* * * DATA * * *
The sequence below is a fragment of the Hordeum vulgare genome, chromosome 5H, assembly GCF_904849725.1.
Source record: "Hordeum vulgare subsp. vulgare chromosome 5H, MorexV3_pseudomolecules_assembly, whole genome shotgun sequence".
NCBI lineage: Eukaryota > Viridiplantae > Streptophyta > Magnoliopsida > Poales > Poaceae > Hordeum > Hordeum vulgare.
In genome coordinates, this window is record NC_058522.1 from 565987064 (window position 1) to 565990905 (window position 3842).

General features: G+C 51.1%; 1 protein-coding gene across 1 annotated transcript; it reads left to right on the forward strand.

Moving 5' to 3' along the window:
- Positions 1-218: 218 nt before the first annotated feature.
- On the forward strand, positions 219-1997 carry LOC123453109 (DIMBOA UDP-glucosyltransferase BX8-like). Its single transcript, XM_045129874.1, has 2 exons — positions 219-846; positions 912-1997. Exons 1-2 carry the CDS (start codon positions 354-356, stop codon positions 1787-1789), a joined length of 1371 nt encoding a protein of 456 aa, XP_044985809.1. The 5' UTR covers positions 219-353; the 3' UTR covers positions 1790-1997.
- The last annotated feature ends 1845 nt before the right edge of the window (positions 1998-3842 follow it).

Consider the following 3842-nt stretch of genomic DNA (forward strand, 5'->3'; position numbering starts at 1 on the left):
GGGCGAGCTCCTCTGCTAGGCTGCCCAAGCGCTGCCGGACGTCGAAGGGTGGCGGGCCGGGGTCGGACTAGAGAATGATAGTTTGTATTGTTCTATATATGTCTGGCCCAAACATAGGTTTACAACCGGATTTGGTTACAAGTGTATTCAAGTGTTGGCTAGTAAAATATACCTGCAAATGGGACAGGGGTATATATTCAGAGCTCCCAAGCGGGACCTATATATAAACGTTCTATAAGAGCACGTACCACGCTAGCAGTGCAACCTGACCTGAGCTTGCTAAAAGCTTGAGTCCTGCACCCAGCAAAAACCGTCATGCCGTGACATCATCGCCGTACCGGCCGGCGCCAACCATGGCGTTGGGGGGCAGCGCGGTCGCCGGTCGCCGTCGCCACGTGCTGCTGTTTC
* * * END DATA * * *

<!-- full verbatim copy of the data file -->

The sequence below is a fragment of the Hordeum vulgare genome, chromosome 5H, assembly GCF_904849725.1.
Source record: "Hordeum vulgare subsp. vulgare chromosome 5H, MorexV3_pseudomolecules_assembly, whole genome shotgun sequence".
NCBI lineage: Eukaryota > Viridiplantae > Streptophyta > Magnoliopsida > Poales > Poaceae > Hordeum > Hordeum vulgare.
In genome coordinates, this window is record NC_058522.1 from 565987064 (window position 1) to 565990905 (window position 3842).

General features: G+C 51.1%; 1 protein-coding gene across 1 annotated transcript; it reads left to right on the forward strand.

Moving 5' to 3' along the window:
- Positions 1-218: 218 nt before the first annotated feature.
- On the forward strand, positions 219-1997 carry LOC123453109 (DIMBOA UDP-glucosyltransferase BX8-like). Its single transcript, XM_045129874.1, has 2 exons — positions 219-846; positions 912-1997. Exons 1-2 carry the CDS (start codon positions 354-356, stop codon positions 1787-1789), a joined length of 1371 nt encoding a protein of 456 aa, XP_044985809.1. The 5' UTR covers positions 219-353; the 3' UTR covers positions 1790-1997.
- The last annotated feature ends 1845 nt before the right edge of the window (positions 1998-3842 follow it).

Consider the following 3842-nt stretch of genomic DNA (forward strand, 5'->3'; position numbering starts at 1 on the left):
GGGCGAGCTCCTCTGCTAGGCTGCCCAAGCGCTGCCGGACGTCGAAGGGTGGCGGGCCGGGGTCGGACTAGAGAATGATAGTTTGTATTGTTCTATATATGTCTGGCCCAAACATAGGTTTACAACCGGATTTGGTTACAAGTGTATTCAAGTGTTGGCTAGTAAAATATACCTGCAAATGGGACAGGGGTATATATTCAGAGCTCCCAAGCGGGACCTATATATAAACGTTCTATAAGAGCACGTACCACGCTAGCAGTGCAACCTGACCTGAGCTTGCTAAAAGCTTGAGTCCTGCACCCAGCAAAAACCGTCATGCCGTGACATCATCGCCGTACCGGCCGGCGCCAACCATGGCGTTGGGGGGCAGCGCGGTCGCCGGTCGCCGTCGCCACGTGCTGCTGTTTC